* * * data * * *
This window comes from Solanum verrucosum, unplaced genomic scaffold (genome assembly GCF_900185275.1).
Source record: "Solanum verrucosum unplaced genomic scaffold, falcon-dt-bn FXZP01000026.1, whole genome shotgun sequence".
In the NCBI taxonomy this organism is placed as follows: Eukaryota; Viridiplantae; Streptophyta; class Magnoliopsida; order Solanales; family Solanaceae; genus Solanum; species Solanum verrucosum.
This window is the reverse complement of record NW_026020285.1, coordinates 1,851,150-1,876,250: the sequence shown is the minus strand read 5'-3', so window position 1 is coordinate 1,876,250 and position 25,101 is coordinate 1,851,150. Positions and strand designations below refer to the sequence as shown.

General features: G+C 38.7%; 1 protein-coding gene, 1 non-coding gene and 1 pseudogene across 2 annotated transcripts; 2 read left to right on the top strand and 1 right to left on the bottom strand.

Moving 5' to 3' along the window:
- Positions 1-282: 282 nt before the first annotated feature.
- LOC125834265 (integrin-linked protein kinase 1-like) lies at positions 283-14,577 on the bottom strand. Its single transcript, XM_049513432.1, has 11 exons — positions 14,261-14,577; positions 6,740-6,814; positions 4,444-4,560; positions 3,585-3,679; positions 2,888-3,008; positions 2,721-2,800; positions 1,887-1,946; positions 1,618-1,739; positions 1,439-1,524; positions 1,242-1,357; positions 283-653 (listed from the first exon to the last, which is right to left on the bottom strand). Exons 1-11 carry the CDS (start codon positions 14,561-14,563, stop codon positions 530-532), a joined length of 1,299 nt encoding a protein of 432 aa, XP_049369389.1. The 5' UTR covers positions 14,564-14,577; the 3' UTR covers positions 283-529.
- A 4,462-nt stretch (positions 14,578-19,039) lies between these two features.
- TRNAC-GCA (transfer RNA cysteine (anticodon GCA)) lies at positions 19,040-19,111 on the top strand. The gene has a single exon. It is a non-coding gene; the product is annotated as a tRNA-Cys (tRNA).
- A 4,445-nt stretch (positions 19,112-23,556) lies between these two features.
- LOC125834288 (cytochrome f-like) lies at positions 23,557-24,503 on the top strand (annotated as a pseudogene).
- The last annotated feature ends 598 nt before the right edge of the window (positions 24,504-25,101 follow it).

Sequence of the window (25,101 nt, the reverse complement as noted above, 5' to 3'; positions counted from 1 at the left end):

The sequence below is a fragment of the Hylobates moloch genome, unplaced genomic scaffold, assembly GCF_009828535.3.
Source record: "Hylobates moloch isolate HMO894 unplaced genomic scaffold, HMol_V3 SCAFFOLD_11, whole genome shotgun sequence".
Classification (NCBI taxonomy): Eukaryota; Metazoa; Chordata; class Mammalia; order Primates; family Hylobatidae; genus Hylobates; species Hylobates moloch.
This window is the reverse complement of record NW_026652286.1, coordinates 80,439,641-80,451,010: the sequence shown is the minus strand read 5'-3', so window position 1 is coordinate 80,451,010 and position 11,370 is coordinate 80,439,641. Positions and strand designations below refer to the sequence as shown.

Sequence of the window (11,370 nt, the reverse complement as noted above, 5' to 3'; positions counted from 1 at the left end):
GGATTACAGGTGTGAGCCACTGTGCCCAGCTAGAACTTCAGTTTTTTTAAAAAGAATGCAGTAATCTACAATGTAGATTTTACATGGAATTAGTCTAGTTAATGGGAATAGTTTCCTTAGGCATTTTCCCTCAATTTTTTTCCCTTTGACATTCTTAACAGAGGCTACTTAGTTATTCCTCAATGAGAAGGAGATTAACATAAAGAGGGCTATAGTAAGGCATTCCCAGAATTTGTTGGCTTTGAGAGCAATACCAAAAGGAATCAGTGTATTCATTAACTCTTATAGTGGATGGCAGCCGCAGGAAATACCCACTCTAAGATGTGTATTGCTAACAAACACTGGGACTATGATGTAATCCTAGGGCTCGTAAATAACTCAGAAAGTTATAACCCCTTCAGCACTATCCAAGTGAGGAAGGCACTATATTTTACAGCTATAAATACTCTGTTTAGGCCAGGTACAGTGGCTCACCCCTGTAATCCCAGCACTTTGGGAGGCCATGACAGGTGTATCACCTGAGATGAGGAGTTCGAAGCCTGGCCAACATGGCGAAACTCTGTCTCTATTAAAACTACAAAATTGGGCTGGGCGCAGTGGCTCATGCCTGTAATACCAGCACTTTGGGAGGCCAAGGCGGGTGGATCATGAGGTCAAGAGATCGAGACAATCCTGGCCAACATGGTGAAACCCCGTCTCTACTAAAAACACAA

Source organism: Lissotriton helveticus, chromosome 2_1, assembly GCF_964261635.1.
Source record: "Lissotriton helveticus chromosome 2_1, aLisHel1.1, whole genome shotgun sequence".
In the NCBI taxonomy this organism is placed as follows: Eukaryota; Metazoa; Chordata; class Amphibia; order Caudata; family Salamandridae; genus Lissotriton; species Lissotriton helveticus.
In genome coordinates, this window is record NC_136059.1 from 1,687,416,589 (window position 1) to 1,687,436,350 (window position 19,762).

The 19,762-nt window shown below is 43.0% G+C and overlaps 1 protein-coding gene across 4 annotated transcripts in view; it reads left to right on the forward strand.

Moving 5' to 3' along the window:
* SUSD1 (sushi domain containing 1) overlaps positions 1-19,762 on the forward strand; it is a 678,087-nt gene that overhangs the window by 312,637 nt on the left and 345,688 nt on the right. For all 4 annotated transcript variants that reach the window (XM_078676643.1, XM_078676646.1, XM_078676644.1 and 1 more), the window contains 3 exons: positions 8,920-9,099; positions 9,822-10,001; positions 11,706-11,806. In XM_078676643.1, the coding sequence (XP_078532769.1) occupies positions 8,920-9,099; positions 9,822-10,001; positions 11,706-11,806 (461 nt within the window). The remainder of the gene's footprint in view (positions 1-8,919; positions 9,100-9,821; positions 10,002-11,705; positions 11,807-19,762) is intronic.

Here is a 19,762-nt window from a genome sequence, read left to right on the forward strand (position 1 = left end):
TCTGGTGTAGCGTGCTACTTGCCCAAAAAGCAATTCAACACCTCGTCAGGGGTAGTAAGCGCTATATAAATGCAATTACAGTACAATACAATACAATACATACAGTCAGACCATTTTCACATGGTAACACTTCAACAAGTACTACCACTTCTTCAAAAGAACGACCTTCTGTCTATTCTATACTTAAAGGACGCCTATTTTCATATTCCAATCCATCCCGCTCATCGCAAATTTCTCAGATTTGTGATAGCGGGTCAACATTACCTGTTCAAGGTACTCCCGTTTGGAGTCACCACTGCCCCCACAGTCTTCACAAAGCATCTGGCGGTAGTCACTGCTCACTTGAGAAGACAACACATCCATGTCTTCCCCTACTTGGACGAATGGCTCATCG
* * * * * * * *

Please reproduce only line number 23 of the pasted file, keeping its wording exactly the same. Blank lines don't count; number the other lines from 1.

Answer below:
In the NCBI taxonomy this organism is placed as follows: Eukaryota; Metazoa; Chordata; class Amphibia; order Caudata; family Salamandridae; genus Lissotriton; species Lissotriton helveticus.